The Ericksons learn to let go
"Life is extremely spiritual," says Bethany Valentini emphatically. "It just is. No matter what sort of control we think we have or what sort of decisions we make or we don't make, our lives have a certain momentum and are guided by something."
For all the artists claiming to know something about spirituality, Valentini is actually qualified to discuss it. The co-frontwoman for folk-rock act the Ericksons has led a strange life, filled with twists and bumps along the road. In early 2006, Valentini's first husband, Lee Erickson, had fallen ill and was dying, and it was through the excruciating process of losing him that year that the Ericksons were born. Sitting at a crowded bar with her sister and bandmate Jenny Kapernick, Valentini sheds some light on the circumstances that have guided her music and the band's latest album, The Wild.
"The songs started coming together two years ago," says Valentini slowly. "We started playing them out and seeing if they worked. Writing for The Wild was...I just kept thinking, 'Just let it go.'"
Letting go, it turns out, was the best possible approach for the sisters. For the first time, Valentini was working on an electric guitar, creating music that was bigger, fuller, and more expressive. The opening track, "Gone Blind," sounds like a ghost monologue, while "Dirty Dishes" is a pressure-perfect ballad of frustration and loss.
The Wild is hugely different from the Ericksons' 2010 release, Don't Be Scared, Don't Be Alarmed; it traverses genres and influences, from the stark and solemn echo of electric strings to Valentini and Kapernick's seamless Appalachian harmonies. Aptly named, The Wild pulses with an extraordinary vibrancy as Valentini uses songwriting to understand her grief.
"My time with Lee was so real, so raw. Any time you're dealing with life-and-death stuff on a daily basis, stuff is real. But it was also real in this very...beautiful way," explains Valentini carefully as Kapernick nods, concentrating on the words. "During that time, I kind of found myself, and we found ourselves musically. I tapped into my most real place. As I continue writing and as we continue working, that place is like this eternal thing, and the context of life changes, but it's this thing, this base that is always the same. Lee was someone who encouraged me to get there."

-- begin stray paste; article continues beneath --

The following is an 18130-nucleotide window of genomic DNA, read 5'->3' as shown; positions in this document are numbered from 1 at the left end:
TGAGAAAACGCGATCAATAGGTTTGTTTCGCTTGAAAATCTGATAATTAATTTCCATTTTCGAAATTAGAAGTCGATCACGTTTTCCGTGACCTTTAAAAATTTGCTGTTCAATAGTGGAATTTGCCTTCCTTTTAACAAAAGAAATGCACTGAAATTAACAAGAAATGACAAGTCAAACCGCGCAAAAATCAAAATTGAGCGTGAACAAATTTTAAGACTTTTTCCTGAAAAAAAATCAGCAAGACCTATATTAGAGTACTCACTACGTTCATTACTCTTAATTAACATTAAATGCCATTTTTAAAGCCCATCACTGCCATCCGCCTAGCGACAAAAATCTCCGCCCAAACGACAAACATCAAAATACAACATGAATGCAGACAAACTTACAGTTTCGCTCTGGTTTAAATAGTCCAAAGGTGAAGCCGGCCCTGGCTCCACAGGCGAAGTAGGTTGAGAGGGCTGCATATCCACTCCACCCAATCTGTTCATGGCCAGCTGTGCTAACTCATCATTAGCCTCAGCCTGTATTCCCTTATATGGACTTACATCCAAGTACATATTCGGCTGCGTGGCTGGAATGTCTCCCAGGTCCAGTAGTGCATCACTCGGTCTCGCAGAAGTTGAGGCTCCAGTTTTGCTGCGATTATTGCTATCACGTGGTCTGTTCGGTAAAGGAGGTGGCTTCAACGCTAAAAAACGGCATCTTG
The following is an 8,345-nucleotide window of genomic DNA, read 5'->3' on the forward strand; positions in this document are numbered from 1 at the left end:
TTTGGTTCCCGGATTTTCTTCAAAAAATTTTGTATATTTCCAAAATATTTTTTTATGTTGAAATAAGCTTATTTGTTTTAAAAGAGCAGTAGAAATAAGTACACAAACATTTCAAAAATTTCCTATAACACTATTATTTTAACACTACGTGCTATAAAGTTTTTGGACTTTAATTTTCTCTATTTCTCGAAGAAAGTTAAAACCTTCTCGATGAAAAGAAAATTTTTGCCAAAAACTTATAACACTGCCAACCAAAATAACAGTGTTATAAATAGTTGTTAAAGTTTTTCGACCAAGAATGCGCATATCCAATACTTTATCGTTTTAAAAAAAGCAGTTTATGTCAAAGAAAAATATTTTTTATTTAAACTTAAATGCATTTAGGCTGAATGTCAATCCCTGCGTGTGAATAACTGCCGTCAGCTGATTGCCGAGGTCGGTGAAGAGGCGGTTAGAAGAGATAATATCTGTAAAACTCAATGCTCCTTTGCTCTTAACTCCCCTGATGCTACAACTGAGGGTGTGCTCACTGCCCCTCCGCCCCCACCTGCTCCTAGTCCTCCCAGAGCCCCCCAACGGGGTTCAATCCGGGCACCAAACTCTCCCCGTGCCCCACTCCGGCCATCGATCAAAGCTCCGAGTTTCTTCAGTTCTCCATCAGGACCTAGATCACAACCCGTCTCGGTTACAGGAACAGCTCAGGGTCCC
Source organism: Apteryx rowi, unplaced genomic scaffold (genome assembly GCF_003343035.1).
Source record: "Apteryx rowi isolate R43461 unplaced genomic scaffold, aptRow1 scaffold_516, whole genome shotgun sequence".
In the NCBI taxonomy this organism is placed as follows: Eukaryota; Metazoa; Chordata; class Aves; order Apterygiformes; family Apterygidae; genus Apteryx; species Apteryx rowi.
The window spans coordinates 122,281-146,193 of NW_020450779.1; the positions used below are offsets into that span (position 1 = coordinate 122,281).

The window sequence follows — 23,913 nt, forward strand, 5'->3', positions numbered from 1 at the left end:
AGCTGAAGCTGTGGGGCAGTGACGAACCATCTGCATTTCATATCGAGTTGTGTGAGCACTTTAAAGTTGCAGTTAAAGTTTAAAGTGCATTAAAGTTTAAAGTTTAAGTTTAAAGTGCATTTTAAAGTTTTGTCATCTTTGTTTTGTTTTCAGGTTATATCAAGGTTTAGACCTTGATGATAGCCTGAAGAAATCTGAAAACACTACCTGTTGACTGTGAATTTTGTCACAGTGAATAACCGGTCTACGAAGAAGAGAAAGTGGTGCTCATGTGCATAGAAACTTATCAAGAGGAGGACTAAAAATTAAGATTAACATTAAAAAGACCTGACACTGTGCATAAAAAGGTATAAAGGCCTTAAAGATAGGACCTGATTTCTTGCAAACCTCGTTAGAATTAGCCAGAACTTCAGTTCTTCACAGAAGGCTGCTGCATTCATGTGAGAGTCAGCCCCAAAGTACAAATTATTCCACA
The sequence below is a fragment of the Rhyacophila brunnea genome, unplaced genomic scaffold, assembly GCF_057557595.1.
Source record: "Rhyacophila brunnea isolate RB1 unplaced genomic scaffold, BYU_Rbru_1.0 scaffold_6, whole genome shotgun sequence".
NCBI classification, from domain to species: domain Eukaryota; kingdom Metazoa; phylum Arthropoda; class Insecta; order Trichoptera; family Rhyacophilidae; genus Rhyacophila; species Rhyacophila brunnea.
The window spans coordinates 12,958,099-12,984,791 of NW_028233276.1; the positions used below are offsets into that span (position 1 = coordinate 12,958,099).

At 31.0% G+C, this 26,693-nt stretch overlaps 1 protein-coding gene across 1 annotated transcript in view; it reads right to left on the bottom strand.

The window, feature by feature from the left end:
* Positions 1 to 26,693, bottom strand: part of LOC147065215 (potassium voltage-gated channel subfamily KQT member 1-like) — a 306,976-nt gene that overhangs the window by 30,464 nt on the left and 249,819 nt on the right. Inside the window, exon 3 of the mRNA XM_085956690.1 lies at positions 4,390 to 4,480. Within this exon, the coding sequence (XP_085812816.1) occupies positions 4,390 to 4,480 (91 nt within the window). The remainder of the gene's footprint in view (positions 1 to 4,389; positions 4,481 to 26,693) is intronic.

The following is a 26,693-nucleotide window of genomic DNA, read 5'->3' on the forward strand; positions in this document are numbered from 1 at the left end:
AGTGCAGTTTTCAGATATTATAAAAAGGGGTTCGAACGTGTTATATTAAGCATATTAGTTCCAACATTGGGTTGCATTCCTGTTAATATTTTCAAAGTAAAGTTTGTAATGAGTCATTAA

"Lee gave [the music] a place, where you would have never done that," says Kapernick to her sister. "It would always be in the corner."
"You need extreme circumstances to have the courage to look at your true self, you know? Because you can go day to day. You can be whoever you want to be. You don't have to face yourself," says Valentini. "But it was a combination of things — it was [Lee's] artistic spirit, plus those extreme situations of life and death and sickness that just forced me to get there."
That said, The Wild is not a coping album, or a contrived response to a tragedy. It doesn't sound like a regurgitated sympathy card, and that's because Valentini doesn't look at her music like that. What the Ericksons have constructed on their new album is a sound that puts emotion first and composition second; the flow is impeccable and precious, like a bread-crumb trail to the heart.
"Someone could ask, 'What's that song about,' and usually, I have absolutely no answer. It's not that I don't want to talk about it. It's just my most honest way of processing my experiences — good, bad, whatever," explains Valentini. She has been sitting composedly on her barstool, hands resting on her legs for the duration of the interview, calmly thinking through her answers. When asked about where she writes from, she pauses.
"To create anything real, for me, it starts with a place of silence, because if it starts from my thoughts or my desires or my wishes, it's probably not going to mean that much to you," she says with finality. "But if it starts in that place of silence, where it isn't about me or what I may want to say...it's having the courage to find that silence and listen."
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